2019: The Good Parts

While the brutal events of the beginning of the year shaped much of the rest of it, a lot of really good things happened in 2019 also, and it’s worth listing them out. For length (and my own sanity) each event will not get the same deep dive as above, but here’s some good things from the year:

  • In February I went on my first international vacation to St. Maarten! I had a blast, relaxing on the beach, snorkeling with sea turtles, parasailing, the day trip to Saba to hike Mt. Scenery, all of it. This was a trip with Tia and her family, and I will forever be grateful I was able to go with them.
  • Also in February: I quit Facebook. 2019 really became a year in which I doubled down on some of my values, but a big one is privacy. Facebook’s numerous violations (useful list here), and the general lack of utility it offered me made me say enough is enough. I announced it in a blog post. I haven’t regretted quitting Facebook for a second. I’ll note I am still on Instagram, because I enjoy sharing photos and it’s harder to replace but the same objections should apply to Instagram.
  • I tried to start an email newsletter. I’m still calling this good, even though I only wrote 3 newsletters. Between blog posts and this it became a little much to keep up with, but I think I’m going to try to continue it in 2020 (maybe subscribe?).
  • I completed another 100 Happy Days challenge on Instagram - this is something I did in college after having stumbled upon it somewhere on the internet. But starting on my birthday, I posted a photo every day of something that made me happy for 100 days in a row. Since I started it a couple weeks after the breakup, it proved invaluable in helping me deal with a period of sadness and I’m really, really, glad I did it. I will probably repeat it in 2020.
  • Participated in intramural kickball with ThankView - we took second place in the league and had a hell of a time playing. Really hope we do another sport together in 2020!
  • I had multiple visitors in New York: Sunny as well as my mom (both previously mentioned) but also an old friend from high school I hadn’t seen in a couple years. He stayed for a few days at the end of his cross-country tour of every MLB stadium. Went to a couple baseball games with him and had a blast. It was nice to have some visitors for a bit, and I’ve been encouraging more of my friends to come for a stay!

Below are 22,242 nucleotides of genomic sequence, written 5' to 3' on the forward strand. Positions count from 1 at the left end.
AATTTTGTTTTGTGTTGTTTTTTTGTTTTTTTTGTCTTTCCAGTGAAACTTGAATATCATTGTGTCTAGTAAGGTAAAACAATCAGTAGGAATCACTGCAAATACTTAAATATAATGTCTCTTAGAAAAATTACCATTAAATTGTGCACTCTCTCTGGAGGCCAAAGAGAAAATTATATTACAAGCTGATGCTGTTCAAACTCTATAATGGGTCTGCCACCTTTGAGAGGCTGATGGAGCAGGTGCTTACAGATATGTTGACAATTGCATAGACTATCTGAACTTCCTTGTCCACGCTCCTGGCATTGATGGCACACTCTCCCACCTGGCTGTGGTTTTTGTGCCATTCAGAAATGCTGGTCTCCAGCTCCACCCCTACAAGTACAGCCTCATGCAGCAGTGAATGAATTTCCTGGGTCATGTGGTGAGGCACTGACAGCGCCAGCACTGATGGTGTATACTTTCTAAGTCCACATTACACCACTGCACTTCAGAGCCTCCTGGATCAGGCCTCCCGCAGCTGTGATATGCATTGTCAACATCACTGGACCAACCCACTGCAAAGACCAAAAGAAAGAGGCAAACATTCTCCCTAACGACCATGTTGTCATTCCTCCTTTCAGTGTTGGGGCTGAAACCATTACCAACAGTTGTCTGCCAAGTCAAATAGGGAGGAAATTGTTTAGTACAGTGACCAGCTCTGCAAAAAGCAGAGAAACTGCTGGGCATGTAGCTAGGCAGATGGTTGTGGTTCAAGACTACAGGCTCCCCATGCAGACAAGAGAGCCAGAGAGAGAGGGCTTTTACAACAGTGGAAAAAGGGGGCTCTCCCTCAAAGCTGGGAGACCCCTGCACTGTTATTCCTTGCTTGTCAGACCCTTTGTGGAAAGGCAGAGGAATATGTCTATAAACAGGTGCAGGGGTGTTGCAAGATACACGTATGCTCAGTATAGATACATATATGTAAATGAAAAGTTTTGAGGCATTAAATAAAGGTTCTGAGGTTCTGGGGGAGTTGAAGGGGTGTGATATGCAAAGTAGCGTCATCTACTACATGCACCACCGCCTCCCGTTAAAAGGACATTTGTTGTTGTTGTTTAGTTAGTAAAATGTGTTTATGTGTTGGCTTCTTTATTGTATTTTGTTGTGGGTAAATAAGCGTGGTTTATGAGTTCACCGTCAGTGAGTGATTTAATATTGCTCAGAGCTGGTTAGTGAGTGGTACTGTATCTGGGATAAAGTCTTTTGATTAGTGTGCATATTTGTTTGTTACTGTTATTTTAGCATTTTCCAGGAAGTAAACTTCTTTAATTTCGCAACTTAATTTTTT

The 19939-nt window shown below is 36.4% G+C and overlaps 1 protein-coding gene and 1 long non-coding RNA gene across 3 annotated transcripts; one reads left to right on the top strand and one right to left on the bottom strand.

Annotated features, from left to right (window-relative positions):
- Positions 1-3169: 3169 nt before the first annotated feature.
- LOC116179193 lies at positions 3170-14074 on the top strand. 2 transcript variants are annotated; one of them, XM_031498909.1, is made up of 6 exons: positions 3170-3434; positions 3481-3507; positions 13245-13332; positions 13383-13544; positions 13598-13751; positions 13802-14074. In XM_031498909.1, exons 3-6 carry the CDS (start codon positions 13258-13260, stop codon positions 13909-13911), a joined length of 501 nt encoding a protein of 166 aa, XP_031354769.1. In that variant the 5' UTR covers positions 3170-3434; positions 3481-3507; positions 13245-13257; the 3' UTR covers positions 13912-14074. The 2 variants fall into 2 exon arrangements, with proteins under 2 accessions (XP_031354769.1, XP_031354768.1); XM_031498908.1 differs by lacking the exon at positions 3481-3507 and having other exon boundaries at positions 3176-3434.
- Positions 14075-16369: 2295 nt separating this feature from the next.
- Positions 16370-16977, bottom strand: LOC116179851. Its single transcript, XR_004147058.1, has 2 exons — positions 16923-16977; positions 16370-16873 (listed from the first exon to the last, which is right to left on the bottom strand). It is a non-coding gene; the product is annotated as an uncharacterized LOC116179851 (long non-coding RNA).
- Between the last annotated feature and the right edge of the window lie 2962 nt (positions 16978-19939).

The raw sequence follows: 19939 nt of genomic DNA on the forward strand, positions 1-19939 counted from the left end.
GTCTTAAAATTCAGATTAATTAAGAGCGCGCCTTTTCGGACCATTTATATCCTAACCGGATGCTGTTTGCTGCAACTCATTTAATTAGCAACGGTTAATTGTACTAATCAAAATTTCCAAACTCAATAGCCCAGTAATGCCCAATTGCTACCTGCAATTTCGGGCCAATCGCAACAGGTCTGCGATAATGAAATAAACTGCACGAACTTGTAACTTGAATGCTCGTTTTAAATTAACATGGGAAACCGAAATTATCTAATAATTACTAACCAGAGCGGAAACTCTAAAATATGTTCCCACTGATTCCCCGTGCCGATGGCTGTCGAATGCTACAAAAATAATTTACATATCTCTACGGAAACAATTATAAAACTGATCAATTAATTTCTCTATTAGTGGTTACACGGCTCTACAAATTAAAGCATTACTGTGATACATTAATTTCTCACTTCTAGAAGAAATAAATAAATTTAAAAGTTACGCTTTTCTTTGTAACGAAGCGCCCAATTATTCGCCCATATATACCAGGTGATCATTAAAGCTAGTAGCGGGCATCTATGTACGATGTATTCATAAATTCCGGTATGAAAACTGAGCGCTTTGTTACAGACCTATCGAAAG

• In May I attended An Event Apart for the 3rd year in a row, this time in Boston! I made a weekend of it and stayed with some old college friends for a couple days as well. It was awesome to catch up with them, and I always find AEA really, really inspiring.
  • At the end of May ThankView hired a couple summer interns, one of whom I worked closely with. The experience was really interesting for me - stepping into the role of a mentor for a college student, trying my best to emulate what my mentors did for me as an intern and figuring out what she wanted from the experience. The other intern now works for the company full time, and I’m really glad she joined the team.
  • In June we went on our first company retreat. A three-day stay in the Catskills, full of fun activities and bonding. Planning for the 2020 retreat is about to begin and I cannot wait to see where we go next!
  • In July I finally upgraded my PC, replacing almost every part. I spend most of my free time gaming, so having a newly upgraded PC to keep playing new games was a really nice treat to myself this summer.
  • Also in July I saw Lights for the second time in concert and it was an absolutely wonderful night I shared with one of my coworkers. She’s an amazing performer and I would absolutely see her a third time.
  • More generally: I packed the end of summer and early fall with a lot of socializing, and I’m finding that with the right group of people, it’s not quite so exhausting to be social as I once found it to be. I made a sincere effort to say yes to more things post-breakup and I think it paid off big time.
  • In the early fall I started working with an old friend of mine doing some freelance web development work for some small businesses in the Rochester, NY area. It’s been a really neat experience and despite it making me extra tired sometimes I hope more projects roll in through 2020!